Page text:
Scandinavian Biopharma officially starts their late phase development program in Africa funded by EDCTP
The Permanent Secretary at Ministry of Health Dr Kennedy Malama together with the Swedish Ambassador Henrik Cederin, Dr Izukanji Sikazwe CEO at Centre for Infectious Disease Research in Zambia (CIDRZ) and Dr Godfrey Biemba CEO at National Health Research Authority (NHRA) in Zambia officially announced April 17th the start of Scandinavian Biopharma’s late phase paediatric development program for their vaccine candidate ETVAX® in Africa.
Dr Godfrey Biemba CEO at NHRA, Björn Sjöstrand CEO Scandinavian Biopharma, Swedish Ambassador Henrik Cederin, Dr. Kennedy Malama the Permanent Secretary at Ministry of Health and Dr Izukanji Sikazwe CEO at CIDRZ.
The vaccine is tailor-designed to protect against Enterotoxigenic Escherichia coli (ETEC) – a common pathogen that causes dehydrating diarrhoea, and thus will contribute to reduced morbidity and mortality among young children living in ETEC-endemic areas and prevent travellers’ diarrhoea (TD) caused by the same pathogen. The program has received EUR 7.3 million funding from the European & Developing Countries Clinical Trials Partnership (EDCTP).
The EDCTP funded program starts with a Phase I age-descending trial, as a sequel to the already successful age descending phase I/II trial in 500 Bangladeshi participants down to 6 months of age. This trial will further establish the exact safe and immunogenic dose of the vaccine in young children (6-23 months of age) as well as to explore the potential benefits of a third booster dose. The study will be initiated in healthy adults and followed by young children (6-23 months of age) in Zambia starting from May 2019. The study will be led by Dr Roma Chilengi, Chief Scientific officer at CIDRZ in Zambia.
The Swedish Ambassador Henrik Cederin officially announced the start of Scandinavian Biopharma’s late phase paediatric development program for their vaccine candidate ETVAX® in Africa.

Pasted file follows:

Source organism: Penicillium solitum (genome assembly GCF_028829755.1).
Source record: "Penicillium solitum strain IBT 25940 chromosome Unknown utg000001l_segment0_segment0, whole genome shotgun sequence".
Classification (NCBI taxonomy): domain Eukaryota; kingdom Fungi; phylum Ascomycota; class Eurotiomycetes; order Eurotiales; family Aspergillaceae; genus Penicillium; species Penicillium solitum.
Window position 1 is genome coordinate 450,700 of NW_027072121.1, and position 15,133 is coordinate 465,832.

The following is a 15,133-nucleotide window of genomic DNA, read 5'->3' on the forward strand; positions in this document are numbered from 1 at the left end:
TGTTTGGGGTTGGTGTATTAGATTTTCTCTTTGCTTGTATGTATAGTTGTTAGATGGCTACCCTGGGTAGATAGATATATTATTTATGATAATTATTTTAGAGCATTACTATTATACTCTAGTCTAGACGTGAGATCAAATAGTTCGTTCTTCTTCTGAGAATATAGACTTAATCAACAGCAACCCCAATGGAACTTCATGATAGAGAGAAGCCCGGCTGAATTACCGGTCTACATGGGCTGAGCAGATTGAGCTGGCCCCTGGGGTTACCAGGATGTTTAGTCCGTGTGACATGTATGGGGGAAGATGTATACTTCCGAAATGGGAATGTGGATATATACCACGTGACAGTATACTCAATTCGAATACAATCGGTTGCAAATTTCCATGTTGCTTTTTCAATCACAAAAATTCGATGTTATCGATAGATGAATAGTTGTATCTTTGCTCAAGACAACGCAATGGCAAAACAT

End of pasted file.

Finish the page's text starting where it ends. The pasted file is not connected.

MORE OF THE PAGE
The Zambian study will immediately be followed by a Phase IIb study in approximately 5,000 children 6-18 months of age in The Gambia. The objective of this study is to investigate the protective efficacy of the vaccine over a 1-2-year period against moderate to severe diarrhoea caused by ETEC.
“We have shown ETEC to be among leading causes of diarrhoea in Zambia. An ETEC vaccine would have a huge positive impact to public health especially in the rural areas” emphasizes Dr Roma Chilengi.
The global diarrhoeal disease burden remains high, with approximately four billion cases estimated to occur annually in all age groups, with the highest incidence among infants and young children under five years of age resulting in nearly 600,000 deaths each year, comprising approximately 9 percent of global infant mortality and an enormous physical and economic toll in low resource countries.
Diarrhoea can also be a triggering event for death from other causes, particularly pneumonia. Despite encouraging declines in overall diarrhoea associated mortality since year 2000, incidence rates remain high and have changed very little, even with incremental improvements in sanitation and water quality. Diarrhoea is estimated to account for 306.5 million Disability-Adjusted Life Years (DALYs), primarily among children below five years of age. The link between a high diarrhoeal disease burden and poor physical and cognitive development among infants and young children in low and middle income countries is so strong that many experts are considering diarrhoea a form of acute malnutrition.
Among the primary infectious causes of diarrhoeal disease, ETEC is one of the most important pathogens for which there is currently no licensed vaccine. ETEC is also the leading cause of traveller’s diarrhoea that is affecting 35 million travellers to (sub) tropical destinations every year.
The outcome from the planned program in Africa funded by EDCTP will pave the way for investments in a phase III program and a licensure of ETVAX® and pre-qualification by World Health Organization (WHO) “Let us all hope we are successful in developing the first vaccine to help combat diarrhoea caused by ETEC” concludes Björn Sjöstrand, CEO of Scandinavian Biopharma.